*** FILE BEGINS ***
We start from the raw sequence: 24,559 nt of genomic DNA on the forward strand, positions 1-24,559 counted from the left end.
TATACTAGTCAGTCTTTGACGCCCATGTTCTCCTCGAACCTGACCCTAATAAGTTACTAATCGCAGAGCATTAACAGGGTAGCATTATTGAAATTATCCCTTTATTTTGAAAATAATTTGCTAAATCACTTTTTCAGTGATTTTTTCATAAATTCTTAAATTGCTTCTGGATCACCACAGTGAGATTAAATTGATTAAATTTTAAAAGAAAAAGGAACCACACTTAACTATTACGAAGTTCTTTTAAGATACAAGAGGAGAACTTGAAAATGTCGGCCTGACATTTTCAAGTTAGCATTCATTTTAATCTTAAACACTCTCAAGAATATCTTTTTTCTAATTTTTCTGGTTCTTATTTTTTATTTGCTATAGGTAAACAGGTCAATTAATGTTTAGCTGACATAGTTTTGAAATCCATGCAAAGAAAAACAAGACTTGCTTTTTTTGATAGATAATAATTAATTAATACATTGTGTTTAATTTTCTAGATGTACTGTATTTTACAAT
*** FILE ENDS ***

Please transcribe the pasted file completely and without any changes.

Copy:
We start from the raw sequence: 24,559 nt of genomic DNA on the forward strand, positions 1-24,559 counted from the left end.
TATACTAGTCAGTCTTTGACGCCCATGTTCTCCTCGAACCTGACCCTAATAAGTTACTAATCGCAGAGCATTAACAGGGTAGCATTATTGAAATTATCCCTTTATTTTGAAAATAATTTGCTAAATCACTTTTTCAGTGATTTTTTCATAAATTCTTAAATTGCTTCTGGATCACCACAGTGAGATTAAATTGATTAAATTTTAAAAGAAAAAGGAACCACACTTAACTATTACGAAGTTCTTTTAAGATACAAGAGGAGAACTTGAAAATGTCGGCCTGACATTTTCAAGTTAGCATTCATTTTAATCTTAAACACTCTCAAGAATATCTTTTTTCTAATTTTTCTGGTTCTTATTTTTTATTTGCTATAGGTAAACAGGTCAATTAATGTTTAGCTGACATAGTTTTGAAATCCATGCAAAGAAAAACAAGACTTGCTTTTTTTGATAGATAATAATTAATTAATACATTGTGTTTAATTTTCTAGATGTACTGTATTTTACAAT